I grew up and was raised in the little suburb of Houston, Jacinto City, Harris County, Texas in the sixties. Times were much slower, safer, and more sentimental back then. Families were closer. My Mother and Father, Leroy & Jean (Linderman) Frederick had six children, Joseph, Phyllis, Sally, Karl, Patricia, and Sarah Frederick, in a little frame house with two bedrooms and one bath. Many arguments took place over who was next in the bathroom. Thank God, Daddy knew how to do anything. He added a huge bedroom and bath onto the back of our house for him and mother. We four girls had to share a bedroom. My two brothers had their own room. I can still remember those rooms. Our room had a big picture window, and faced the street. The boys had a smaller room and faced the backyard.
It was a really small house, and we were a very close knit family. We were raised Methodist. We fought but we always forgave each other, because we were family and that is what we were taught that family did. Thank God, that is what mother taught us, that you only have one family, and love was unconditional. No matter how angry we made each other.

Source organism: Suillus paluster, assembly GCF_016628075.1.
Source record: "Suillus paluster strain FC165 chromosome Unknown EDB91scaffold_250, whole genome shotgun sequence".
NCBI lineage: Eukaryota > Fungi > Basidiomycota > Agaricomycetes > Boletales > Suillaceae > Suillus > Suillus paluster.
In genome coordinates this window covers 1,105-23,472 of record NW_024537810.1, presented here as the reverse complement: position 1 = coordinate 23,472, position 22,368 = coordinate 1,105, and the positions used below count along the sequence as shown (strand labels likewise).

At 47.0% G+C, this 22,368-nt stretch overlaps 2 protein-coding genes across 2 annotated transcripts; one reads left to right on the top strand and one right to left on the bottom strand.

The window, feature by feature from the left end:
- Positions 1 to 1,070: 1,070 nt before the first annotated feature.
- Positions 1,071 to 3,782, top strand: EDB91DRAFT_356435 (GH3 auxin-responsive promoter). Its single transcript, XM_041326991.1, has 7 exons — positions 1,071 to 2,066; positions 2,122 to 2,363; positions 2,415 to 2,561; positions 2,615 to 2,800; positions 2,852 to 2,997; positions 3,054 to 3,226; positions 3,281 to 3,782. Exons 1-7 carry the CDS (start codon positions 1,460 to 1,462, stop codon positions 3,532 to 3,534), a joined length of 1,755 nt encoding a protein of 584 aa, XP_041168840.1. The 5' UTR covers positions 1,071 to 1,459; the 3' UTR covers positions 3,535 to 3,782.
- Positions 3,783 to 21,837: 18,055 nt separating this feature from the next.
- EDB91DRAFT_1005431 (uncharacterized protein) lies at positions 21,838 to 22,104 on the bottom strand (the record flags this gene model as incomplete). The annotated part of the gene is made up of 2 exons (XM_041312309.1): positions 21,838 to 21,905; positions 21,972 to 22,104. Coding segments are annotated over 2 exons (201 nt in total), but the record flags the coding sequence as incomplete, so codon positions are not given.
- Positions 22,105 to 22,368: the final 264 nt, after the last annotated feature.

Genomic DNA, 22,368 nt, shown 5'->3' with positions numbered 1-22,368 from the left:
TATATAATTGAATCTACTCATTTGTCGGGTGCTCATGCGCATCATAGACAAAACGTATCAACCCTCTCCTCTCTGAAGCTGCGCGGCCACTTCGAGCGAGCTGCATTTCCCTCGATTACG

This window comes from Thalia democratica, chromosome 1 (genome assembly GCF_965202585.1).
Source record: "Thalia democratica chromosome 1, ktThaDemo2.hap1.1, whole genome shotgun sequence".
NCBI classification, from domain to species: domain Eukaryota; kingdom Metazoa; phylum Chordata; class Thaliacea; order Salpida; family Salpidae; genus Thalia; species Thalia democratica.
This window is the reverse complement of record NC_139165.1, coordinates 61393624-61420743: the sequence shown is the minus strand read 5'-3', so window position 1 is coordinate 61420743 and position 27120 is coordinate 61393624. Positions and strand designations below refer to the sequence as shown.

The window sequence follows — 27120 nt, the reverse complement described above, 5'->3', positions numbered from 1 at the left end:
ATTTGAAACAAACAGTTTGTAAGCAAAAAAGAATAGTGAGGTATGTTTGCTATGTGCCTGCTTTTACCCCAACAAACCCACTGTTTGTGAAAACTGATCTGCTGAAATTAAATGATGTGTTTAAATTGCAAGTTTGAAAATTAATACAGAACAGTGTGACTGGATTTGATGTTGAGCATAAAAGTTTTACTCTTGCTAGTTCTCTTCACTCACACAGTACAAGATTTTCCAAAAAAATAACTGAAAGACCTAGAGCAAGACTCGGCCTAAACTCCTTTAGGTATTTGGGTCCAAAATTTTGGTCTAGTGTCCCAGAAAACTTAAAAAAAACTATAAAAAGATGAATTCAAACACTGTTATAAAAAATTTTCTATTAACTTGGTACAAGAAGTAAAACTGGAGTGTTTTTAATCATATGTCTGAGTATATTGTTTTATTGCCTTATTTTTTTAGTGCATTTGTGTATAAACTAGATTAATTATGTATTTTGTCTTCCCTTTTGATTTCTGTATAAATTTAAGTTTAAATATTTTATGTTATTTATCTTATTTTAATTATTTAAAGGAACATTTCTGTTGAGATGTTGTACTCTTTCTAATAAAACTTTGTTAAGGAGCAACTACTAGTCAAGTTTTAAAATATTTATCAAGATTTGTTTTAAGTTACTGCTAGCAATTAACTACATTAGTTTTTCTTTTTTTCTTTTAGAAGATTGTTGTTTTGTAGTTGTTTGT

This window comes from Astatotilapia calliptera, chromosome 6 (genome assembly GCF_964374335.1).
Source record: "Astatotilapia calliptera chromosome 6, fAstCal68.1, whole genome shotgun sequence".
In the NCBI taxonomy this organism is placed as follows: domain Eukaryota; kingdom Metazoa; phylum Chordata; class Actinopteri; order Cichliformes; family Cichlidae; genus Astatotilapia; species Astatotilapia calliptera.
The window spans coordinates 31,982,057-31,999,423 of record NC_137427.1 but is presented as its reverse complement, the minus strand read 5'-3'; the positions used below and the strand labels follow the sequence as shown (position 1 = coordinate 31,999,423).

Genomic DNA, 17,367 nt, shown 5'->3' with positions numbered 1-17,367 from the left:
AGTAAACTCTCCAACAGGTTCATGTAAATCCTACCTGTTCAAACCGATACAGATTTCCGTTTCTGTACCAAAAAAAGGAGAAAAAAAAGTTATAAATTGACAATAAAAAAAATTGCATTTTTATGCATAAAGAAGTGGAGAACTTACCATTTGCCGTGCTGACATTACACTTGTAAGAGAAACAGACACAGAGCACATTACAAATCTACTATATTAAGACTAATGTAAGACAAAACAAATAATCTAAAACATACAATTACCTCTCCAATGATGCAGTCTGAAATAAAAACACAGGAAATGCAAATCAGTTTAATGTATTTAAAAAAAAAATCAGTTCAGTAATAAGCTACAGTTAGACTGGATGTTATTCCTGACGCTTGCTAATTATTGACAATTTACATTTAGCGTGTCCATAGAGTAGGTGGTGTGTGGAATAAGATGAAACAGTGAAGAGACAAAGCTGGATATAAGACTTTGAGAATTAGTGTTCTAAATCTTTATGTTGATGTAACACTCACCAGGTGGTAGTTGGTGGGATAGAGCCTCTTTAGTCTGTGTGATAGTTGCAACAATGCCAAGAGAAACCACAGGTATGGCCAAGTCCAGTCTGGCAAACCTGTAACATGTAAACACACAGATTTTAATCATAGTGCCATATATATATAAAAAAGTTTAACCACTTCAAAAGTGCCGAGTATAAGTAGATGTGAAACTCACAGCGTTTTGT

My mother and daddy always made holidays special. Daddy put up all the lights, and put up the tree, and mother and all of us children decorated the tree. It was always an old fashioned red and green Christmas. We were taught that Jesus was the reason for the season. We always had a nativity scene.
We had Advent Calendars. We always attended the midnight service on Christmas Eve. We always watched “It’s a Wonderful Life” together. We had fudge, Cherry Wink cookies, food, food, food, and usually ham because we had turkey at Thanksgiving. It was a family affair, and everyone had their jobs, and everything had a place. Mother was an excellent homemaker. She taught all of us girls how to cook, sew, and clean.
I wish that everyone could have the wonderful, old-fashioned Christmas’ that we had. I know without a doubt, that this world would be a much better if there were more God, Jesus, and Godly families.
We believed in Santa Claus, and were always so excited when Santa Claus came down our street on the firetruck before Christmas. We knew that he wasn’t the real Santa, mother told us that he was Santa’s helpers, because he was too busy delivering presents to visit everyone. We each got a stocking full of candy. We loved candy!